Auto Service World
News   February 20, 2024   by Adam Malik

Why average age will keep going up

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While the automotive aftermarket will see a growing number of older vehicles in need of servicing, the overall lifespan of vehicles hasn’t been significantly altered following the depths of the COVID-19 pandemic, one expert suggested.

Furthermore, noted Todd Campau, aftermarket practice leader at S&P Global Mobility, the automotive industry is observing a return to pre-pandemic levels in terms of annual kilometres travelled by vehicles.

While not wanting to label current driving trends as either a new normal or a return to normal, Campau highlighted that annual mileage has largely returned to expected levels.

“From an annual mileage perspective, that’s returned to pretty much what we would expect and call normal going forward,” he said during the webinar, Insights on Vehicle Miles (Kilometres) Travelled in Canada, hosted by S&P Global Mobility.

The more noticeable impact of the pandemic is evident in the estimated odometer readings over a vehicle’s lifetime. The two years of multiple lockdowns and increased remote and hybrid work essentially acted as a pause button, particularly for those who used their vehicles mainly for commuting.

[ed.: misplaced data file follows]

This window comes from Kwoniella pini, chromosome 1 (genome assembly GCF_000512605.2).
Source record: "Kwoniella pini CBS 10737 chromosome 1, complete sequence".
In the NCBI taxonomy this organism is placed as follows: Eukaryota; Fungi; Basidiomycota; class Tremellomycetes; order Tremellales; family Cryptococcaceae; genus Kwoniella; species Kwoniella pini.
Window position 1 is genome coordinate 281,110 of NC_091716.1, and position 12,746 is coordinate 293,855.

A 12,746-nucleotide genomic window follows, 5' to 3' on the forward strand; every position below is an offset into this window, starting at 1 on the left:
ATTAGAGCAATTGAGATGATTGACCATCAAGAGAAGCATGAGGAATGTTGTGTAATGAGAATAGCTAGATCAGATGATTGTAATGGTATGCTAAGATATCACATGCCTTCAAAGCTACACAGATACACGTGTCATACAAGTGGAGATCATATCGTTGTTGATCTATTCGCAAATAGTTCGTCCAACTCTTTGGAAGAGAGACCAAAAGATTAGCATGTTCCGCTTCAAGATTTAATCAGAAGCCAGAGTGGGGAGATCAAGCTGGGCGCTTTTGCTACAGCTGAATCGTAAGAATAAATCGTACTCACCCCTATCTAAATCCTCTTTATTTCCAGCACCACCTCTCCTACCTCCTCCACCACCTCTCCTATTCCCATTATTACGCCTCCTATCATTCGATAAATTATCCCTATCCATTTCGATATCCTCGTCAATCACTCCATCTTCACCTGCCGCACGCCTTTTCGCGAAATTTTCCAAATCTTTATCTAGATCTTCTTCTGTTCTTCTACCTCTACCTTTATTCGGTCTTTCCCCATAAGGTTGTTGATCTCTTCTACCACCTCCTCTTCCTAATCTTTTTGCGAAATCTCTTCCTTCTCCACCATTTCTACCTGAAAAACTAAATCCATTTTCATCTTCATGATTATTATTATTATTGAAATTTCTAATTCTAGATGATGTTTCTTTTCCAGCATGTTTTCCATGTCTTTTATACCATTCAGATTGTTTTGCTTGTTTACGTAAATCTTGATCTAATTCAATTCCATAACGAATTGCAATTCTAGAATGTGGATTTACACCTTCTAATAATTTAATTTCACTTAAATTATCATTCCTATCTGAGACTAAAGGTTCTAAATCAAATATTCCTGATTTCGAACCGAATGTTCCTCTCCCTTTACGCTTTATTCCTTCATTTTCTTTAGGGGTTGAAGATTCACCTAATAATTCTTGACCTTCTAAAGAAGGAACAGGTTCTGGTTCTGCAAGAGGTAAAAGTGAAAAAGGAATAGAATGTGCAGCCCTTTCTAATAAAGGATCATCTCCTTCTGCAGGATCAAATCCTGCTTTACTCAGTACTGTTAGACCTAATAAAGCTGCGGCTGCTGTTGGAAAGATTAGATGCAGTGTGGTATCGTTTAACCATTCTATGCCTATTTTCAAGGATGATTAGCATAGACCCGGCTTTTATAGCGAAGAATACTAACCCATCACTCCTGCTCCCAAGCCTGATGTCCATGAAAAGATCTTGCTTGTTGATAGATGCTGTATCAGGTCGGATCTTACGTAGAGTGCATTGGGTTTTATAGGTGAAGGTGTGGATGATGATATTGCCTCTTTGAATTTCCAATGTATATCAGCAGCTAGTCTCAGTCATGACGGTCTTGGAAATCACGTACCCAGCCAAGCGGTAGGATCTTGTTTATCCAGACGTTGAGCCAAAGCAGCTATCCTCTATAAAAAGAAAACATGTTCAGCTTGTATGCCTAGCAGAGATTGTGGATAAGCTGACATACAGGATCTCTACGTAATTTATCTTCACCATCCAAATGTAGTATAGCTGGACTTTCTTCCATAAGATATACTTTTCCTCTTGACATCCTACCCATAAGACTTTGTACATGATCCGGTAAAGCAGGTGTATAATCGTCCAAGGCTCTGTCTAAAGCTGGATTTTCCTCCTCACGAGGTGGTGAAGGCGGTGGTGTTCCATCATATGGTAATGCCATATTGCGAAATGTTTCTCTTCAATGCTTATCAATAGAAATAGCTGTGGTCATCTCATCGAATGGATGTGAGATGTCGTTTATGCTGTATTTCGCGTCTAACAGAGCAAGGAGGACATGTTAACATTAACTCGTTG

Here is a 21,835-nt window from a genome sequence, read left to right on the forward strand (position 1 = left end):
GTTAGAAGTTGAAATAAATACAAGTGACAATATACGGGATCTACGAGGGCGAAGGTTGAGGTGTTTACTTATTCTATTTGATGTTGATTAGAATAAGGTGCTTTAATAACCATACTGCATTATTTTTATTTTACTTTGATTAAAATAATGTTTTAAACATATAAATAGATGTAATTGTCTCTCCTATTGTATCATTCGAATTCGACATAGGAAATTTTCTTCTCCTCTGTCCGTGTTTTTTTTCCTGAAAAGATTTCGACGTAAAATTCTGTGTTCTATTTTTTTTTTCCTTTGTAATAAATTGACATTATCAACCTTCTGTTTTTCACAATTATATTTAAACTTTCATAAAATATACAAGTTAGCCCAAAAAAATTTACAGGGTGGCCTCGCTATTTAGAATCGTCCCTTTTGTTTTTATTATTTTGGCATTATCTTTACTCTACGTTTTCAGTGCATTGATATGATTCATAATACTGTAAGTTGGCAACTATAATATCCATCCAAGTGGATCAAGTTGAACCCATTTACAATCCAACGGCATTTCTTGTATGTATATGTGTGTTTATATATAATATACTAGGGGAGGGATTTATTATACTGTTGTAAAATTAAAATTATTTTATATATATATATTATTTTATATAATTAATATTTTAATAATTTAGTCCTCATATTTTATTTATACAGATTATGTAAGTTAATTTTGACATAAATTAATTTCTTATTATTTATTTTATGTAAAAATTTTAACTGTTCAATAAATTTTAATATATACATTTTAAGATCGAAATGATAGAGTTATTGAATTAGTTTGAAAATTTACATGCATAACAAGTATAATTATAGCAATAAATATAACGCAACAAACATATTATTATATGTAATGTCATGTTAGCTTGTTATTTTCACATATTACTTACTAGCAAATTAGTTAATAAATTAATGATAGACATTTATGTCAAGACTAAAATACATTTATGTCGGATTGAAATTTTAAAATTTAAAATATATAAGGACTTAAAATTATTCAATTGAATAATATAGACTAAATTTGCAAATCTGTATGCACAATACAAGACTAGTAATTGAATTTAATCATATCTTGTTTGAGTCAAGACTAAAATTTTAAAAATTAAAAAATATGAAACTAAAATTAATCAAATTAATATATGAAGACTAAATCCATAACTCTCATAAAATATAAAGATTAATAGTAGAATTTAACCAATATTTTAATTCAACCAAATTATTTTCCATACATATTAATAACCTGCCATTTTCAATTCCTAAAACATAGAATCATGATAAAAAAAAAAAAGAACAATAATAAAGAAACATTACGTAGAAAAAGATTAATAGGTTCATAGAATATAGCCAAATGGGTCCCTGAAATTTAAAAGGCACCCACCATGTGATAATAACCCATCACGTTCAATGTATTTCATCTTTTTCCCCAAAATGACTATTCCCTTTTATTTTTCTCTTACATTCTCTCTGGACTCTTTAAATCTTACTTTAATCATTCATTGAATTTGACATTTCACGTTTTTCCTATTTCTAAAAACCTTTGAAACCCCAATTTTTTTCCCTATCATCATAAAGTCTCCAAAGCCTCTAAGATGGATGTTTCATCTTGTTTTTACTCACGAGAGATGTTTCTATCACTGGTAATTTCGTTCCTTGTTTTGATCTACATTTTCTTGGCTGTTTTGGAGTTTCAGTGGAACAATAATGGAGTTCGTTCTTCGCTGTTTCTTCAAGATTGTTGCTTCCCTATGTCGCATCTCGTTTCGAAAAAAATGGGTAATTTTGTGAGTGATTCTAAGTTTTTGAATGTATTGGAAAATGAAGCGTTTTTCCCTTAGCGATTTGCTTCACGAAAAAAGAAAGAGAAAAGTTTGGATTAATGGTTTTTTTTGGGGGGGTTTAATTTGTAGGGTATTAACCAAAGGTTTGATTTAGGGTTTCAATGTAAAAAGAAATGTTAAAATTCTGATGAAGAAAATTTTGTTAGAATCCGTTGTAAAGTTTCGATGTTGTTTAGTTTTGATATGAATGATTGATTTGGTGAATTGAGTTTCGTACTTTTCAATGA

“If a vehicle was expected to last, let’s say, 300,000 km before the pandemic, it’s still likely to last 300,000 km after the pandemic,” Campau explained, adding that during the height of the pandemic, vehicles typically used for commuting saw a dramatic reduction in usage, accumulating far fewer kilometres than in typical years.

This decrease in usage is expected to extend the average age of vehicles. Rather than driving the expected 20,000 km per year, some may have driven 5,000 km. Maybe even less.

“Because the kilometres travelled paused for essentially a year or two, we could see another year or two on the average age of the vehicle,” Camapu said.

This extension of vehicle lifespan is primarily due to lower odometer readings, as vehicles did not accumulate as many kilometres during 2020 and 2021.

However, Campau noted that it’s important to note that this trend is not uniform across all drivers. Essential workers, such as nurses and doctors, continued to drive their vehicles as much as, if not more than, before the pandemic. Consequently, not all vehicles will show the same reduction in odometer readings.

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